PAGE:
A technological singularity is fast at hand. As social media platforms, gaming centers and business giants converge on a prospective new network called the Metaverse, questions arise about how existing platform models like the live service will fare as technology and our relationship to it progresses.
The Ubiquity of the Live Service
Live service gaming is a model that has captivated game companies in recent years. A majority of video-game releases for consoles and on PCs make use of the model, striving to retain a regular user-base – and a regular source of income – by offering ongoing content updates. For players, the live service is a curated evergreen experience, while for developers, it’s a profitable and self-sustaining business model.
Though the term has attained new significance through the latest generations of videogames, the model will already be familiar to those who play casino games and bingo online. With the latter, players could find a wide and ever-changing range of bingo titles from Rainbow Riches to Helter Skelter, simply by creating an account with a provider. Other casino sites offer live play of table games with other players in return for a subscription fee.
Though the live service concept has been prevalent for some time, consumer response to it has been decidedly mixed, often depending on the strength of its usage or the way in which it has been deployed. Some deride live-service gaming as a “cash grab” mechanic, especially where IPs that were not improved by their live-service model were concerned; hotly anticipated superhero game Marvel’s Avengers was received poorly by gamers, as repetitive gameplay loops incentivized microtransactions over attempting to grind for items.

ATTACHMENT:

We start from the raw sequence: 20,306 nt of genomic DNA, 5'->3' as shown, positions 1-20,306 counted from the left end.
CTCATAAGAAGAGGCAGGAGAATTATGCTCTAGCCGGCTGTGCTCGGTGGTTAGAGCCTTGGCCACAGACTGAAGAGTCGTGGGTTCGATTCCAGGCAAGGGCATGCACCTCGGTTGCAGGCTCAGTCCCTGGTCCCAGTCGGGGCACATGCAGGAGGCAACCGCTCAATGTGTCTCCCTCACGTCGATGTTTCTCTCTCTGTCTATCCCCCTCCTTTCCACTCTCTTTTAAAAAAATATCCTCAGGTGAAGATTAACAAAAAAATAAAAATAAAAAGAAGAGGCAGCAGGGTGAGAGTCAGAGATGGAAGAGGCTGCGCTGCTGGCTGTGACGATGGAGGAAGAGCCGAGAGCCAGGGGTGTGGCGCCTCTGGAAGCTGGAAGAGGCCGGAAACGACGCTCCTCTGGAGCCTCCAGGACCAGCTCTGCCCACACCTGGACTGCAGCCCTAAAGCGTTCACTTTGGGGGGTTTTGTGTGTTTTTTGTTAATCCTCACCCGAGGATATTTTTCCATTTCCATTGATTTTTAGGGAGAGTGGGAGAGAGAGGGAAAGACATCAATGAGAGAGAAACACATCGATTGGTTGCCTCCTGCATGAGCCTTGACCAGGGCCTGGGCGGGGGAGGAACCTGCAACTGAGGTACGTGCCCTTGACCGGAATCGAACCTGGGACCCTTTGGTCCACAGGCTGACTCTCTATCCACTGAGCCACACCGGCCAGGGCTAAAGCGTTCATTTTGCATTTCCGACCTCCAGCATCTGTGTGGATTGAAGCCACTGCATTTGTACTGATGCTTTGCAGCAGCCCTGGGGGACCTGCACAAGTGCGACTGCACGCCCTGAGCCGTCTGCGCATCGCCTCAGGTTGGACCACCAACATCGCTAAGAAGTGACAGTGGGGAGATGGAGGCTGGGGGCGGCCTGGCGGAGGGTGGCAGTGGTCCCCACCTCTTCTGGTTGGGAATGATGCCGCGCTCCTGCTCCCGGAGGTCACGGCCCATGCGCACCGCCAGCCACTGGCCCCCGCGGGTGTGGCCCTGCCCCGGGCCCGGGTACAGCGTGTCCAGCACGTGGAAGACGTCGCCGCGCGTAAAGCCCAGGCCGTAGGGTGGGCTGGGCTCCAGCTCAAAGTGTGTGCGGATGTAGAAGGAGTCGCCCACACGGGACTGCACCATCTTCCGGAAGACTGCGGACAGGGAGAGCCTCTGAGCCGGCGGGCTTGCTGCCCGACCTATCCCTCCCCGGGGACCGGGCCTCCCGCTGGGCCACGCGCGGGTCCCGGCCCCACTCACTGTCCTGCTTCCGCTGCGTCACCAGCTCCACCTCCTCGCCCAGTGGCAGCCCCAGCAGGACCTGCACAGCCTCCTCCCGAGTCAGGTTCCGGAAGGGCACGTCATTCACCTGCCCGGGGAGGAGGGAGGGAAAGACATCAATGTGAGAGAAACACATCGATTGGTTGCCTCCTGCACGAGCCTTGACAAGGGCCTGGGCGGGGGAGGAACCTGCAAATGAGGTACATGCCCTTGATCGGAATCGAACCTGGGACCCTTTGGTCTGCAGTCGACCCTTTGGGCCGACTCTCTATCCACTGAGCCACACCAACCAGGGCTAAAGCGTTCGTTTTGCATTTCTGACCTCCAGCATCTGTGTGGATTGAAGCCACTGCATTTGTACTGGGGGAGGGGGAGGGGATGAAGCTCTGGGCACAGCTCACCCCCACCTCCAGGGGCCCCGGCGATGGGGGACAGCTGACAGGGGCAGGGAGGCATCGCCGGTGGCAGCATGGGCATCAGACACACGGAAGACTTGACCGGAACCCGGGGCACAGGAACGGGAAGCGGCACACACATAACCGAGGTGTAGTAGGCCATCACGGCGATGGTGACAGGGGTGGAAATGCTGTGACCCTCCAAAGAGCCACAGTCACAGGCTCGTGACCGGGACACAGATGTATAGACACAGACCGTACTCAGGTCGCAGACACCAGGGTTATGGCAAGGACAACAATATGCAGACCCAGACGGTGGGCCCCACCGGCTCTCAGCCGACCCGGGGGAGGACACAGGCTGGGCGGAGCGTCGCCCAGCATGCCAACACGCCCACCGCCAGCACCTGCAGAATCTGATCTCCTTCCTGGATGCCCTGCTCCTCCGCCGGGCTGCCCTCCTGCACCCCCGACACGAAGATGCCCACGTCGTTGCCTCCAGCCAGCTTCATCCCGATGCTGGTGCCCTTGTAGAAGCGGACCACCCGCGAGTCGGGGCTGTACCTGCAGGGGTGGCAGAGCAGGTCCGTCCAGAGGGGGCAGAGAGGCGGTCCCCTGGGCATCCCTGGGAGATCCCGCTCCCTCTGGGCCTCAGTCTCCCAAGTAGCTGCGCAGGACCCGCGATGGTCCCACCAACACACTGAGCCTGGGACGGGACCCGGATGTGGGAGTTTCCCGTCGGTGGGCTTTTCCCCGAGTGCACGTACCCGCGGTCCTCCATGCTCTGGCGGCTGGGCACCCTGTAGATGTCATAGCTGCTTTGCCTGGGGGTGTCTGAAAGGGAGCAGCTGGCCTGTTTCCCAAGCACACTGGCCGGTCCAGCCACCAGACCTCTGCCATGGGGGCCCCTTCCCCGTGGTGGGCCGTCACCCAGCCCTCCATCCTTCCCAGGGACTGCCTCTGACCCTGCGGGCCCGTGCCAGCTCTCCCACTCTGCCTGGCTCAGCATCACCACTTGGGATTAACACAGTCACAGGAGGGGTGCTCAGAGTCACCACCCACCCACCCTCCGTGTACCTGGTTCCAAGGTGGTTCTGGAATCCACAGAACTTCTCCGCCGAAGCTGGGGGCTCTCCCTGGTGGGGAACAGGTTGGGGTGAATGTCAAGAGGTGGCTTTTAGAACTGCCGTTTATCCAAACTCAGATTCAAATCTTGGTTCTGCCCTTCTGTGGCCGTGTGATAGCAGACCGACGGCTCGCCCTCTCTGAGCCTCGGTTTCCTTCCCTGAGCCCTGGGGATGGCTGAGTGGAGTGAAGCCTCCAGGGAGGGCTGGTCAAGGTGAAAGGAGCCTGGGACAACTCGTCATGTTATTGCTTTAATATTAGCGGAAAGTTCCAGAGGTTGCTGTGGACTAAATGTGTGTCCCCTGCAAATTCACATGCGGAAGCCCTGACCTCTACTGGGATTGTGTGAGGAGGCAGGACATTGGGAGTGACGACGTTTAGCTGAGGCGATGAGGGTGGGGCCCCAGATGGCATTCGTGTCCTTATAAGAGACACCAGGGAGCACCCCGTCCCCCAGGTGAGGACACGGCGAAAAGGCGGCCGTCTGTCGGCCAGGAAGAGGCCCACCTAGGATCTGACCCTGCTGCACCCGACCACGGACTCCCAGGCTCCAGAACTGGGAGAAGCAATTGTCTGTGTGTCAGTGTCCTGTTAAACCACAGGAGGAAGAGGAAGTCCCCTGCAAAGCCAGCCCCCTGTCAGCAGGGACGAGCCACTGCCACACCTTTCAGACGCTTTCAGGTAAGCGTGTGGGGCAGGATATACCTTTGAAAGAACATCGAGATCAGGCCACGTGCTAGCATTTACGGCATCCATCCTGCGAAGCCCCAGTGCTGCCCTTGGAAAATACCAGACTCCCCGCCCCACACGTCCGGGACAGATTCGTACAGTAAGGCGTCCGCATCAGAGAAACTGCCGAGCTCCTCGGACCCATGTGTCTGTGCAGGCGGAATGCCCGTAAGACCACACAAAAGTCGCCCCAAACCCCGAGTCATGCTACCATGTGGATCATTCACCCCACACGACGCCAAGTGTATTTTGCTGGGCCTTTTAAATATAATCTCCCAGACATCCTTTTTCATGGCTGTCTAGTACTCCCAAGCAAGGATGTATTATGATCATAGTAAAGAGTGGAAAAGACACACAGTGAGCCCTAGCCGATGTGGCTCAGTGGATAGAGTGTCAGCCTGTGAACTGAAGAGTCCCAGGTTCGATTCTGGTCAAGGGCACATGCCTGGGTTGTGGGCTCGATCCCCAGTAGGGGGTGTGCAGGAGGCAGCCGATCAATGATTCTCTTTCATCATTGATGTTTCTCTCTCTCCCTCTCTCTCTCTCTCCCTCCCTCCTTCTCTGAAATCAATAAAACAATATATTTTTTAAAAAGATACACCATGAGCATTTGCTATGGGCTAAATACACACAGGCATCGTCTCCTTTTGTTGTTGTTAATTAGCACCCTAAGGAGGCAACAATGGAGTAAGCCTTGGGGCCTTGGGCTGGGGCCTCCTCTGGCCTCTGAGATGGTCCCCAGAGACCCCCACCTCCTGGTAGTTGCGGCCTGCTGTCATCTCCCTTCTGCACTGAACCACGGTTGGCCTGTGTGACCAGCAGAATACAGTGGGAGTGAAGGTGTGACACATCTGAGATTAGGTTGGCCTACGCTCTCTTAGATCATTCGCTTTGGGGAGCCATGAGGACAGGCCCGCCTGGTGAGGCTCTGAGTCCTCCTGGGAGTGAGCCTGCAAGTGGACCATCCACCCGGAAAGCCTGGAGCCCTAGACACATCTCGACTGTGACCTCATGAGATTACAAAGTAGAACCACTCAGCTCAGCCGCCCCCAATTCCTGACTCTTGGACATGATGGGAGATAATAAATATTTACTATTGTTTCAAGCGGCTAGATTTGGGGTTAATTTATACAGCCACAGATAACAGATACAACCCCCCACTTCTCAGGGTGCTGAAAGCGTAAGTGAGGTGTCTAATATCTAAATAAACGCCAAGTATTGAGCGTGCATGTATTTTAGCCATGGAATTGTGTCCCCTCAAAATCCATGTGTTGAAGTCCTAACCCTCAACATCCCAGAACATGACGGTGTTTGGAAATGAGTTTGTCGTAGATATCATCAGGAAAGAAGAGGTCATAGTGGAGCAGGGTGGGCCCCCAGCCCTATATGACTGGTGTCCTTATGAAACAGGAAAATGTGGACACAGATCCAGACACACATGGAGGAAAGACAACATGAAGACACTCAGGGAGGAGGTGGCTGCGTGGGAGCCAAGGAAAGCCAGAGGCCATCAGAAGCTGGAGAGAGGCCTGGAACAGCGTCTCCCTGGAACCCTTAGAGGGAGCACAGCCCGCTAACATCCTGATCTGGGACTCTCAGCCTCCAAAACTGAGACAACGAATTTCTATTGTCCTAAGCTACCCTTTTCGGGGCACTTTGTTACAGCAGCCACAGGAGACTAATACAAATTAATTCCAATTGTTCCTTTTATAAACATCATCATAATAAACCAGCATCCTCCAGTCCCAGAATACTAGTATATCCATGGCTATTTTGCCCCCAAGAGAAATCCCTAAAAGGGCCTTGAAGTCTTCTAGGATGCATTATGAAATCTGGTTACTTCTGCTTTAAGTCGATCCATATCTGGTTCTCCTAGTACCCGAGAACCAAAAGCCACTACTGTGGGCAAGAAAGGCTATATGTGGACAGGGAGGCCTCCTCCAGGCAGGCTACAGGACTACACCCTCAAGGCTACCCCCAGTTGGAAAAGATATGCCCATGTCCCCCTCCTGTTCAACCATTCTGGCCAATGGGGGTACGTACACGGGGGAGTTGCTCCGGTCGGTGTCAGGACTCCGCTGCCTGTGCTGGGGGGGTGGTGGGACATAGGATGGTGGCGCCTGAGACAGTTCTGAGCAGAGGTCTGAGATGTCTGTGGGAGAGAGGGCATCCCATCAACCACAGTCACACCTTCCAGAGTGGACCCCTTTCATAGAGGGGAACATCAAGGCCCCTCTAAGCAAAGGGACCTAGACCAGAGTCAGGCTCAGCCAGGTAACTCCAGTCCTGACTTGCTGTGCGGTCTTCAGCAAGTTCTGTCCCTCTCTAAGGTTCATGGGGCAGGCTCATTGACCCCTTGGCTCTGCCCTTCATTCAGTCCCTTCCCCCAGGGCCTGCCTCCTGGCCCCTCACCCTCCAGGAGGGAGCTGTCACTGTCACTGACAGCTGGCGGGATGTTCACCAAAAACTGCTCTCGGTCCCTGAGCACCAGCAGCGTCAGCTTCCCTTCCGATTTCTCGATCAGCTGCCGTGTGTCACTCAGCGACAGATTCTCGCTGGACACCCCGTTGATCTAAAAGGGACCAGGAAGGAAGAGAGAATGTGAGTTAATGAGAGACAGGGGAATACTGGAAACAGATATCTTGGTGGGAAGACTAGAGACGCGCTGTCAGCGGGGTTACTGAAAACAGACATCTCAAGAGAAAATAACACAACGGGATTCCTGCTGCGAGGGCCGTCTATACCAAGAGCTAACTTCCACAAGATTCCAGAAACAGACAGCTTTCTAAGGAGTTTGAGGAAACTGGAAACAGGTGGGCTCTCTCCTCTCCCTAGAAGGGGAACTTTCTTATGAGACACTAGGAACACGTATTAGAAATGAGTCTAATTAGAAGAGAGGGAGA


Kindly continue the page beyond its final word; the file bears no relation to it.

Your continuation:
However, there are notable examples of video games that have successfully implemented the Game-as-a-Service model, such as Bungie’s Destiny 2 – a title with a global following that retains its audience through seasonal content releases and respect for the player. Elsewhere in the gaming sphere, sites and services that offer a continually-updated offering of casino and bingo games remain the main access point for those genres online. Even outside of gaming, the modern subscription service – typified by Netflix and Disney+ – has changed the way we consume media forever and shows no sign of going away.
Innovation is nothing new when it comes to live service, as new generations of technology widen audiences and create new possibilities. But there’s one technological advancement that’s dominated headlines since its announcement, and that could have a profound effect on the way we engage with media: the Metaverse.
The Metaverse seeks to revolutionize the internet as we know it, by migrating products, resources and online destinations to an interconnected web of AR and VR environments. There is much speculation surrounding the scope of the Metaverse and what its integration into our everyday lives will look like, but the live service model is certain to flourish in a more immersive environment. With VR games becoming much more popular, being able to subscribe to evergreen Metaverse worlds – and pay for new avatars and cosmetic items in those worlds – represents the future of online gaming and social networking.
Controversial as the live service model may be, it is a model that’s here to stay. As fundamentally different ways of accessing online platforms emerge, the live service model is perfectly poised for a new generation.